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HU 2009

János Gosztonyi: Zsákpapirok (Working Title „Sack Paper")

Novel, 269 pages (Hungary, 2009)

What did János Gosztonyi write on paper retrieved from bags of cement? A novel, his memoirs, a diary, or perhaps an absurd story? In “Zsákpapirok” the author seeks to bear witness to the horrors that he experienced in the concentration camp Dachau and that he survived against all odds.
Born in 1926, Gosztonyi is one of the few living survivors of Dachau to tell of his experiences in an authentic and literary voice. Daniel Goldschmidt is a poor boy from a good family. He admires the Germans and cannot imagine that they were capable of such terrible deeds; yet when what they were openly advocating became action, he begins to fight for his life. In 1944, in Dachau, the goal was to prevent having to experiencing yet another day. But Daniel had a different goal: to survive the next minute, for out of minutes could be formed larger units of time, and thus could one get through the whole disaster.
He fought for every tiny advantage, those for which a free person wouldn’t bend a finger. After unimaginable mental and bodily suffering, Daniel is freed at the end of the war. As soon as he is released from the concentration camp, he is again a suspect: “My friend, the class struggle is in full swing, and again you are on the wrong side,” is what he hears. While his life in Communist Hungary is not immediately threatened, his honor is. Since in the world of the brownshirts, morality was not valued, he now seeks to live an ethical life. The whole situation is constructed in such a way that it cannot work. In Communist Hungary, one can life a halfway normal life only through dishonesty, lying, and hypocrisy.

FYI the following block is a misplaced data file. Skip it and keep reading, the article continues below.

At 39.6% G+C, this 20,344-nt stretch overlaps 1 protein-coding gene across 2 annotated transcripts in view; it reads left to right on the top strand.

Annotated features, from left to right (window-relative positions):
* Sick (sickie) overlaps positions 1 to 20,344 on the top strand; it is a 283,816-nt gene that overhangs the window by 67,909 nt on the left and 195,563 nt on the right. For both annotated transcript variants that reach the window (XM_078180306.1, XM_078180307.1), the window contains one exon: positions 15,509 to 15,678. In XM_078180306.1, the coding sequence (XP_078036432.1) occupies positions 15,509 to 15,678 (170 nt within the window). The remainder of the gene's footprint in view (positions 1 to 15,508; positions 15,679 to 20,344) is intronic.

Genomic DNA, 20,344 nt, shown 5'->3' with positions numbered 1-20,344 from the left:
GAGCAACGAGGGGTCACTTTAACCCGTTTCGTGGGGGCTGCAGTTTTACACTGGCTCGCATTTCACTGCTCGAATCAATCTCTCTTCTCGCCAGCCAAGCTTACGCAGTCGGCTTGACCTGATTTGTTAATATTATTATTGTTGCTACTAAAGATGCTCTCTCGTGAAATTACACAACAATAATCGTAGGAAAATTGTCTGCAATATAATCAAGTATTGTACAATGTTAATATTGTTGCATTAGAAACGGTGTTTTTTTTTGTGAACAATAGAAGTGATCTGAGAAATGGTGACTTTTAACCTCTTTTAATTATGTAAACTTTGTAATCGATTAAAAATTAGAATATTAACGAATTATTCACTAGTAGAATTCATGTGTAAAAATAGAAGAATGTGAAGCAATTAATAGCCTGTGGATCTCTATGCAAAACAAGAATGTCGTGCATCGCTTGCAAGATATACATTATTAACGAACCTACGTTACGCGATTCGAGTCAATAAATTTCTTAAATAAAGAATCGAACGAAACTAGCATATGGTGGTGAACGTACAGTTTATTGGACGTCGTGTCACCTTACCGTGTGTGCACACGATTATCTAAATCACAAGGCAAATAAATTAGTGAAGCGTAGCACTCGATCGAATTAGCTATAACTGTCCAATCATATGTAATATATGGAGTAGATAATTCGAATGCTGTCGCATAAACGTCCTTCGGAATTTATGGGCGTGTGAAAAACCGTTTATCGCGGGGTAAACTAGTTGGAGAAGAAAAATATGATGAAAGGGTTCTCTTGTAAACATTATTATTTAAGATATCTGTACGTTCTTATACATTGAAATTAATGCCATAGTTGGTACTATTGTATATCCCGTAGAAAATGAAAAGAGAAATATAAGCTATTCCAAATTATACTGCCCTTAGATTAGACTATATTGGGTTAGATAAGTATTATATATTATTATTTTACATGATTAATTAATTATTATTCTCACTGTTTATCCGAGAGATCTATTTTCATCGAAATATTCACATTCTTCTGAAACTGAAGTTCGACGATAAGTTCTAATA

In the concentration camp it was bodily fever that saved him from perishing; now it is the fever of the creative work of an artist that keeps him from going under. As an actor and playwright he has initial success, and again from time to time. It is family that represents refuge for Daniel. It requires of him pragmatism and selflessness.
Gosztonyi has written an extraordinarily moving book. Through irony and wordplay and a feeling for slapstick he often brings the reader to laughter even to the scenes of horror. He has succeeded in expanding the scope of the “Holocaust novel” through his description of the deportation of Jews returning to Hungary after the war.
Excerpts from reviews:
“Zsákpapirok” is a harrowing novel about the will to survive. Even after Kertész and Semprun, Gosztonyi has something new to say about the horrors of the concentration camps. (Tisztelet Újság)
János Gosztonyi writes about one of the most inhuman chapters in history humanely, and often with biting irony… “Zsákpapirok” has no happy Hollywood ending, but ends in the ever more unbearable Socialist existence. (Index Forum)
The tension and unimaginable suffering can be borne only because of Gosztonyi’s sarcasm and wordplay. That is great literature. On account of a reinvigorated Hungarian neo-Nazism this book has a painful currentness. (Szakszervezeti Hiradó)

Kritiken / Reviews:

reviews still to come

More works of this writer:

Életálmok ("Dreams of Life")

<-- János Gosztonyi